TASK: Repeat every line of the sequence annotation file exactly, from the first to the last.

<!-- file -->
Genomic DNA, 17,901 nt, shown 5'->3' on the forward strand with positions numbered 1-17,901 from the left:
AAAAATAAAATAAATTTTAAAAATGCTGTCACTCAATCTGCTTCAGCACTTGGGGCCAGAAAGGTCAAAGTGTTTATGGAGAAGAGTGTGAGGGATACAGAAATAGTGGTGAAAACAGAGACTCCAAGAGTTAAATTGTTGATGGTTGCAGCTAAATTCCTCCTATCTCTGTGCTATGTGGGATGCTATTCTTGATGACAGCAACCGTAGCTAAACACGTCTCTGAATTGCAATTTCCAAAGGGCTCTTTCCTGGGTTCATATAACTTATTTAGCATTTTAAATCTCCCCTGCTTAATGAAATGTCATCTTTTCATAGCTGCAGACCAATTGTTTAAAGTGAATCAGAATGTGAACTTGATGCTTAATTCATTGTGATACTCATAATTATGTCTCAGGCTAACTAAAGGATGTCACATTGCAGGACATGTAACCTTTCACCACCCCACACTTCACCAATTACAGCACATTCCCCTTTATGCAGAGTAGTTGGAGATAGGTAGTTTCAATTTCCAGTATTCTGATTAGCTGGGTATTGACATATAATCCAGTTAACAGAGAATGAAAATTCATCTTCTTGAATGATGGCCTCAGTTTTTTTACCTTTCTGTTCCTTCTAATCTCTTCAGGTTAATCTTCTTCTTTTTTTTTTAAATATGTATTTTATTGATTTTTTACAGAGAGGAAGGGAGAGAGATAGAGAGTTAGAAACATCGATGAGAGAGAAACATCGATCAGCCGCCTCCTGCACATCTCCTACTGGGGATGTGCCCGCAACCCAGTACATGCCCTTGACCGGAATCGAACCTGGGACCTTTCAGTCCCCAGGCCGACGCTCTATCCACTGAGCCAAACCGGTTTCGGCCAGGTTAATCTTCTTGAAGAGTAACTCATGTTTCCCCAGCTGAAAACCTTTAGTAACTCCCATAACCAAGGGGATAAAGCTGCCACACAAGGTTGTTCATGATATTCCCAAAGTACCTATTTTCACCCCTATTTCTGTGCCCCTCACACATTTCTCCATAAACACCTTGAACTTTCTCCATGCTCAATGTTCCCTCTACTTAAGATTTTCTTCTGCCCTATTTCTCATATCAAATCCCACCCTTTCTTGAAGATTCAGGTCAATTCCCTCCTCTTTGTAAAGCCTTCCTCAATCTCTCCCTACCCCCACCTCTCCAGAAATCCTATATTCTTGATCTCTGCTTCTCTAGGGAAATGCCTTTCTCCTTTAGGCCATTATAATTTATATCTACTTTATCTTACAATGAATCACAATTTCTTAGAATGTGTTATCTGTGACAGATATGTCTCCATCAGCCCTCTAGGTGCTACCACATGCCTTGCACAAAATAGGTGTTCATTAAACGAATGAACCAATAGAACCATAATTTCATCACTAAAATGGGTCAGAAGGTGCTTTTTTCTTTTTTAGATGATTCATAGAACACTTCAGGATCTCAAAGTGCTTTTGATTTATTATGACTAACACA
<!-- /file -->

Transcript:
Genomic DNA, 17,901 nt, shown 5'->3' on the forward strand with positions numbered 1-17,901 from the left:
AAAAATAAAATAAATTTTAAAAATGCTGTCACTCAATCTGCTTCAGCACTTGGGGCCAGAAAGGTCAAAGTGTTTATGGAGAAGAGTGTGAGGGATACAGAAATAGTGGTGAAAACAGAGACTCCAAGAGTTAAATTGTTGATGGTTGCAGCTAAATTCCTCCTATCTCTGTGCTATGTGGGATGCTATTCTTGATGACAGCAACCGTAGCTAAACACGTCTCTGAATTGCAATTTCCAAAGGGCTCTTTCCTGGGTTCATATAACTTATTTAGCATTTTAAATCTCCCCTGCTTAATGAAATGTCATCTTTTCATAGCTGCAGACCAATTGTTTAAAGTGAATCAGAATGTGAACTTGATGCTTAATTCATTGTGATACTCATAATTATGTCTCAGGCTAACTAAAGGATGTCACATTGCAGGACATGTAACCTTTCACCACCCCACACTTCACCAATTACAGCACATTCCCCTTTATGCAGAGTAGTTGGAGATAGGTAGTTTCAATTTCCAGTATTCTGATTAGCTGGGTATTGACATATAATCCAGTTAACAGAGAATGAAAATTCATCTTCTTGAATGATGGCCTCAGTTTTTTTACCTTTCTGTTCCTTCTAATCTCTTCAGGTTAATCTTCTTCTTTTTTTTTTAAATATGTATTTTATTGATTTTTTACAGAGAGGAAGGGAGAGAGATAGAGAGTTAGAAACATCGATGAGAGAGAAACATCGATCAGCCGCCTCCTGCACATCTCCTACTGGGGATGTGCCCGCAACCCAGTACATGCCCTTGACCGGAATCGAACCTGGGACCTTTCAGTCCCCAGGCCGACGCTCTATCCACTGAGCCAAACCGGTTTCGGCCAGGTTAATCTTCTTGAAGAGTAACTCATGTTTCCCCAGCTGAAAACCTTTAGTAACTCCCATAACCAAGGGGATAAAGCTGCCACACAAGGTTGTTCATGATATTCCCAAAGTACCTATTTTCACCCCTATTTCTGTGCCCCTCACACATTTCTCCATAAACACCTTGAACTTTCTCCATGCTCAATGTTCCCTCTACTTAAGATTTTCTTCTGCCCTATTTCTCATATCAAATCCCACCCTTTCTTGAAGATTCAGGTCAATTCCCTCCTCTTTGTAAAGCCTTCCTCAATCTCTCCCTACCCCCACCTCTCCAGAAATCCTATATTCTTGATCTCTGCTTCTCTAGGGAAATGCCTTTCTCCTTTAGGCCATTATAATTTATATCTACTTTATCTTACAATGAATCACAATTTCTTAGAATGTGTTATCTGTGACAGATATGTCTCCATCAGCCCTCTAGGTGCTACCACATGCCTTGCACAAAATAGGTGTTCATTAAACGAATGAACCAATAGAACCATAATTTCATCACTAAAATGGGTCAGAAGGTGCTTTTTTCTTTTTTAGATGATTCATAGAACACTTCAGGATCTCAAAGTGCTTTTGATTTATTATGACTAACACA